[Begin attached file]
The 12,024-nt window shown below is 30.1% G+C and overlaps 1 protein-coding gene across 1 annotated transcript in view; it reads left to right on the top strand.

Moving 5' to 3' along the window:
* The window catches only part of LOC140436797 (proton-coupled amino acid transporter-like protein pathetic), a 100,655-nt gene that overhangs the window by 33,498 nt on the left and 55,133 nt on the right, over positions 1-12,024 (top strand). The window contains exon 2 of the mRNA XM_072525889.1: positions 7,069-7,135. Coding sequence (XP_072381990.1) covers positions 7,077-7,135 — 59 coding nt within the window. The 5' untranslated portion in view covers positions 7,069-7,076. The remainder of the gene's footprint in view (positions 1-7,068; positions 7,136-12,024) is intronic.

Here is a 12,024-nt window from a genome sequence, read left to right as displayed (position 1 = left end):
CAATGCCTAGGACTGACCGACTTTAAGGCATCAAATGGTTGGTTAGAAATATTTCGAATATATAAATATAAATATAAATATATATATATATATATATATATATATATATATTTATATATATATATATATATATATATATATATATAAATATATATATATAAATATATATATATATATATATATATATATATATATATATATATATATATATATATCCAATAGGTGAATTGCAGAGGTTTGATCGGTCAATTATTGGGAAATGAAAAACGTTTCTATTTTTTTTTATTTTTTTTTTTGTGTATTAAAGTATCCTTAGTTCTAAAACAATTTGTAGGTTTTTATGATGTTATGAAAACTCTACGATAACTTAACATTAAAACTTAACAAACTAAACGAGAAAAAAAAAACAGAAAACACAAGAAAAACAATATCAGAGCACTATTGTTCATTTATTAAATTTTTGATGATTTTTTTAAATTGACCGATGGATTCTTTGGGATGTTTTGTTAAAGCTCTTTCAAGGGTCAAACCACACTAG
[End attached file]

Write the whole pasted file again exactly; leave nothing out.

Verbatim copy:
The 12,024-nt window shown below is 30.1% G+C and overlaps 1 protein-coding gene across 1 annotated transcript in view; it reads left to right on the top strand.

Moving 5' to 3' along the window:
* The window catches only part of LOC140436797 (proton-coupled amino acid transporter-like protein pathetic), a 100,655-nt gene that overhangs the window by 33,498 nt on the left and 55,133 nt on the right, over positions 1-12,024 (top strand). The window contains exon 2 of the mRNA XM_072525889.1: positions 7,069-7,135. Coding sequence (XP_072381990.1) covers positions 7,077-7,135 — 59 coding nt within the window. The 5' untranslated portion in view covers positions 7,069-7,076. The remainder of the gene's footprint in view (positions 1-7,068; positions 7,136-12,024) is intronic.

Here is a 12,024-nt window from a genome sequence, read left to right as displayed (position 1 = left end):
CAATGCCTAGGACTGACCGACTTTAAGGCATCAAATGGTTGGTTAGAAATATTTCGAATATATAAATATAAATATAAATATATATATATATATATATATATATATATATATTTATATATATATATATATATATATATATATATATAAATATATATATATAAATATATATATATATATATATATATATATATATATATATATATATATATATATATCCAATAGGTGAATTGCAGAGGTTTGATCGGTCAATTATTGGGAAATGAAAAACGTTTCTATTTTTTTTTATTTTTTTTTTTGTGTATTAAAGTATCCTTAGTTCTAAAACAATTTGTAGGTTTTTATGATGTTATGAAAACTCTACGATAACTTAACATTAAAACTTAACAAACTAAACGAGAAAAAAAAAACAGAAAACACAAGAAAAACAATATCAGAGCACTATTGTTCATTTATTAAATTTTTGATGATTTTTTTAAATTGACCGATGGATTCTTTGGGATGTTTTGTTAAAGCTCTTTCAAGGGTCAAACCACACTAG